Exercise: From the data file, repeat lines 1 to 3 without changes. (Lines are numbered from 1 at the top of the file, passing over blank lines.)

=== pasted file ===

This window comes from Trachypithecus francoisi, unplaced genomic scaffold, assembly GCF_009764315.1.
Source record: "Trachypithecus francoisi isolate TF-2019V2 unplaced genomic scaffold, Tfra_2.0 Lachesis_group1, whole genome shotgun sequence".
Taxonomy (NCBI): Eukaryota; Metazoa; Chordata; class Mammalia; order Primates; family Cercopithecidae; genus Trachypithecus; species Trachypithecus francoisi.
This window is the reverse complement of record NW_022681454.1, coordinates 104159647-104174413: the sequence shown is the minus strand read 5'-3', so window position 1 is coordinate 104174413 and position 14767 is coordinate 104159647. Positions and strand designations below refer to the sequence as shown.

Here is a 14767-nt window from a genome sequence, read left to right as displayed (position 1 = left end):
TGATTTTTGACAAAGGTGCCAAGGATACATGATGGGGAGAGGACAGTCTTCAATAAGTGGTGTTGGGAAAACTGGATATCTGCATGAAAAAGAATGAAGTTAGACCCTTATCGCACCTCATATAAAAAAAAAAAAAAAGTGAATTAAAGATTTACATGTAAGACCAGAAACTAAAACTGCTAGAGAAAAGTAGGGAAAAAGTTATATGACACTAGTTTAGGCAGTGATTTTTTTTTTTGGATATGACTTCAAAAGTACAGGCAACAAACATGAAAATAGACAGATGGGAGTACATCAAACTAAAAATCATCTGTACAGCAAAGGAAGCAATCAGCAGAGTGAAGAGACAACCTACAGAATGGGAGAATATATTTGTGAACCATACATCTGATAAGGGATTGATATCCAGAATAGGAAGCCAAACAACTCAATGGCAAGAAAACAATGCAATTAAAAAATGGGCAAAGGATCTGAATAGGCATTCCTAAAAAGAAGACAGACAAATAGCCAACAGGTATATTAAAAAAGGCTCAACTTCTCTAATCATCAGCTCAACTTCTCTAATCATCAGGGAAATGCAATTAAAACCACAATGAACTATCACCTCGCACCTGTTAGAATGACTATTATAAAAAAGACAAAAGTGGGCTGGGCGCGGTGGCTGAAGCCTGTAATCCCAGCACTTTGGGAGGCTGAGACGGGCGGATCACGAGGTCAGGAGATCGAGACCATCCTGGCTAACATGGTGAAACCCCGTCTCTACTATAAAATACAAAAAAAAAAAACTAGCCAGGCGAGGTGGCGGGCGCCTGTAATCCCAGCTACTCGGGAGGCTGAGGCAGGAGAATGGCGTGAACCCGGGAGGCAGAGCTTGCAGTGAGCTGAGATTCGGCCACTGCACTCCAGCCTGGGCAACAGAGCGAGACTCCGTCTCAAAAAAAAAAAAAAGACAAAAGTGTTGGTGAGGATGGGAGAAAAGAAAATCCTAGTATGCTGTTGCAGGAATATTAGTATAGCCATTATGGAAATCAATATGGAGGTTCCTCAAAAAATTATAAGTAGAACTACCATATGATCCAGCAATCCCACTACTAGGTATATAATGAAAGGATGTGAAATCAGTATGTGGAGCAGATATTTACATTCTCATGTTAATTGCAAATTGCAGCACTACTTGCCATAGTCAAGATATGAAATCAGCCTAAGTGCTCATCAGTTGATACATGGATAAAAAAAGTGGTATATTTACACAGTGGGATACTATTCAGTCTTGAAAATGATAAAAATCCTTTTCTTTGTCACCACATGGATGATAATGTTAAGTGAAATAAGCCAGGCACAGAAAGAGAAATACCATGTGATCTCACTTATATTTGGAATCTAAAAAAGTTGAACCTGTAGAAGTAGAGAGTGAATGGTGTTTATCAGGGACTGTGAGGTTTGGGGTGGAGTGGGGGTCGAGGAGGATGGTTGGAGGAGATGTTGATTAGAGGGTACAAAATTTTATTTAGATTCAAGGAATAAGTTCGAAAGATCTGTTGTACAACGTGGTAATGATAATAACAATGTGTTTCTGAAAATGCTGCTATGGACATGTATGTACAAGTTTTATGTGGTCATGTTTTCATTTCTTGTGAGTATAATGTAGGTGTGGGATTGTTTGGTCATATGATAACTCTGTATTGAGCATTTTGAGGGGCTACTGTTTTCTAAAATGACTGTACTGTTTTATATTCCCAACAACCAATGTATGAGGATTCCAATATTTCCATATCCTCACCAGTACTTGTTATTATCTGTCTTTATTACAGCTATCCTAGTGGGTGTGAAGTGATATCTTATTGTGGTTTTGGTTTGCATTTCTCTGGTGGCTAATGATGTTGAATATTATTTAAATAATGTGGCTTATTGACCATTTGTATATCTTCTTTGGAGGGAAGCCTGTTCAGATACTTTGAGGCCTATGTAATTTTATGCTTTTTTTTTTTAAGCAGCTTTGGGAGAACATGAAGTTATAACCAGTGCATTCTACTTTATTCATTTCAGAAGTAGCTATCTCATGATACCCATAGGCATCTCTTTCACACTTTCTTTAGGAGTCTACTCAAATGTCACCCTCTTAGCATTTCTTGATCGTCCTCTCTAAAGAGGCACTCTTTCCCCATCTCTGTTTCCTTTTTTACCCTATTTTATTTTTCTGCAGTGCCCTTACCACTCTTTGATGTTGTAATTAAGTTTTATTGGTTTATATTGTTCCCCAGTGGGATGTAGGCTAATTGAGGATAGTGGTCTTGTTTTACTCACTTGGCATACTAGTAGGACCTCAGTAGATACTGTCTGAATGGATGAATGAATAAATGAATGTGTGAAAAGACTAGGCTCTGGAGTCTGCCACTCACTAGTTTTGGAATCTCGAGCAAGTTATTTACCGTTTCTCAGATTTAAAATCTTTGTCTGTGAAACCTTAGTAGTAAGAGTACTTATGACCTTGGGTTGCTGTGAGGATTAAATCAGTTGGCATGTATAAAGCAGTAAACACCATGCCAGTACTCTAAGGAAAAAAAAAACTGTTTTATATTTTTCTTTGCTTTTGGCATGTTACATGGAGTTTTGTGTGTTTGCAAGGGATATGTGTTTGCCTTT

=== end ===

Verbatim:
This window comes from Trachypithecus francoisi, unplaced genomic scaffold, assembly GCF_009764315.1.
Source record: "Trachypithecus francoisi isolate TF-2019V2 unplaced genomic scaffold, Tfra_2.0 Lachesis_group1, whole genome shotgun sequence".
Taxonomy (NCBI): Eukaryota; Metazoa; Chordata; class Mammalia; order Primates; family Cercopithecidae; genus Trachypithecus; species Trachypithecus francoisi.